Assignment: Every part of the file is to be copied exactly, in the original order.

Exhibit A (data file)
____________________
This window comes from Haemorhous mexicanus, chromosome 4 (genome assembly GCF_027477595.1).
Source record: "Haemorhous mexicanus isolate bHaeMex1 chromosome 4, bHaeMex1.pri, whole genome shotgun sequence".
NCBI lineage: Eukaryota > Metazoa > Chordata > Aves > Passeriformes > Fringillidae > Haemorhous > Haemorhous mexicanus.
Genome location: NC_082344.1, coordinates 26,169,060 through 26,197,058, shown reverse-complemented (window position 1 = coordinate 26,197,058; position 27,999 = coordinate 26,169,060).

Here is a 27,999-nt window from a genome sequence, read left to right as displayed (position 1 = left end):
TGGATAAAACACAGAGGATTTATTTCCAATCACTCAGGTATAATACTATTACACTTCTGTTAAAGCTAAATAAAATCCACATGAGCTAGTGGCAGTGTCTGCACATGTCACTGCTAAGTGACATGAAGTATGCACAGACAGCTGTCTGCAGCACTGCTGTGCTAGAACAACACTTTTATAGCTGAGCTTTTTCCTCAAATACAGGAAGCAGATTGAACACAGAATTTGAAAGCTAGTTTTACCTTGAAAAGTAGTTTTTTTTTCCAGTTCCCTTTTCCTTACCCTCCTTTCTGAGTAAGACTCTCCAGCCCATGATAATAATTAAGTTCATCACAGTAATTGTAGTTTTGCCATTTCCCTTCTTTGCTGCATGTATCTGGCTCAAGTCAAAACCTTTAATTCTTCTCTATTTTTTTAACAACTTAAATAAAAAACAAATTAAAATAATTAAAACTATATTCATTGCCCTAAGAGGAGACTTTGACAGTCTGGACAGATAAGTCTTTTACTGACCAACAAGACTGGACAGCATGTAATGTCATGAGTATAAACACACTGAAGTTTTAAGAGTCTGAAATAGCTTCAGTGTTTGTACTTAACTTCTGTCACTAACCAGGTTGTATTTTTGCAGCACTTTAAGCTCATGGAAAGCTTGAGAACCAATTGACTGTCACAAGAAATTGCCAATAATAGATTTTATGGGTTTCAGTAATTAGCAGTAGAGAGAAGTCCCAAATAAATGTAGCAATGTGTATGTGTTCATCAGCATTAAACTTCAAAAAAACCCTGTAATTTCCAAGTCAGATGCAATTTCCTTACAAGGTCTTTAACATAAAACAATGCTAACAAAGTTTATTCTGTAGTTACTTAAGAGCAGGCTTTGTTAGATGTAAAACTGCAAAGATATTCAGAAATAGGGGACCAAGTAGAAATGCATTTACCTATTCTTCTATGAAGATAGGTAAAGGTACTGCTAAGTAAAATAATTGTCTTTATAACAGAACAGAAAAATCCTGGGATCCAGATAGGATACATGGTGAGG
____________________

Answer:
This window comes from Haemorhous mexicanus, chromosome 4 (genome assembly GCF_027477595.1).
Source record: "Haemorhous mexicanus isolate bHaeMex1 chromosome 4, bHaeMex1.pri, whole genome shotgun sequence".
NCBI lineage: Eukaryota > Metazoa > Chordata > Aves > Passeriformes > Fringillidae > Haemorhous > Haemorhous mexicanus.
Genome location: NC_082344.1, coordinates 26,169,060 through 26,197,058, shown reverse-complemented (window position 1 = coordinate 26,197,058; position 27,999 = coordinate 26,169,060).

Here is a 27,999-nt window from a genome sequence, read left to right as displayed (position 1 = left end):
TGGATAAAACACAGAGGATTTATTTCCAATCACTCAGGTATAATACTATTACACTTCTGTTAAAGCTAAATAAAATCCACATGAGCTAGTGGCAGTGTCTGCACATGTCACTGCTAAGTGACATGAAGTATGCACAGACAGCTGTCTGCAGCACTGCTGTGCTAGAACAACACTTTTATAGCTGAGCTTTTTCCTCAAATACAGGAAGCAGATTGAACACAGAATTTGAAAGCTAGTTTTACCTTGAAAAGTAGTTTTTTTTTCCAGTTCCCTTTTCCTTACCCTCCTTTCTGAGTAAGACTCTCCAGCCCATGATAATAATTAAGTTCATCACAGTAATTGTAGTTTTGCCATTTCCCTTCTTTGCTGCATGTATCTGGCTCAAGTCAAAACCTTTAATTCTTCTCTATTTTTTTAACAACTTAAATAAAAAACAAATTAAAATAATTAAAACTATATTCATTGCCCTAAGAGGAGACTTTGACAGTCTGGACAGATAAGTCTTTTACTGACCAACAAGACTGGACAGCATGTAATGTCATGAGTATAAACACACTGAAGTTTTAAGAGTCTGAAATAGCTTCAGTGTTTGTACTTAACTTCTGTCACTAACCAGGTTGTATTTTTGCAGCACTTTAAGCTCATGGAAAGCTTGAGAACCAATTGACTGTCACAAGAAATTGCCAATAATAGATTTTATGGGTTTCAGTAATTAGCAGTAGAGAGAAGTCCCAAATAAATGTAGCAATGTGTATGTGTTCATCAGCATTAAACTTCAAAAAAACCCTGTAATTTCCAAGTCAGATGCAATTTCCTTACAAGGTCTTTAACATAAAACAATGCTAACAAAGTTTATTCTGTAGTTACTTAAGAGCAGGCTTTGTTAGATGTAAAACTGCAAAGATATTCAGAAATAGGGGACCAAGTAGAAATGCATTTACCTATTCTTCTATGAAGATAGGTAAAGGTACTGCTAAGTAAAATAATTGTCTTTATAACAGAACAGAAAAATCCTGGGATCCAGATAGGATACATGGTGAGG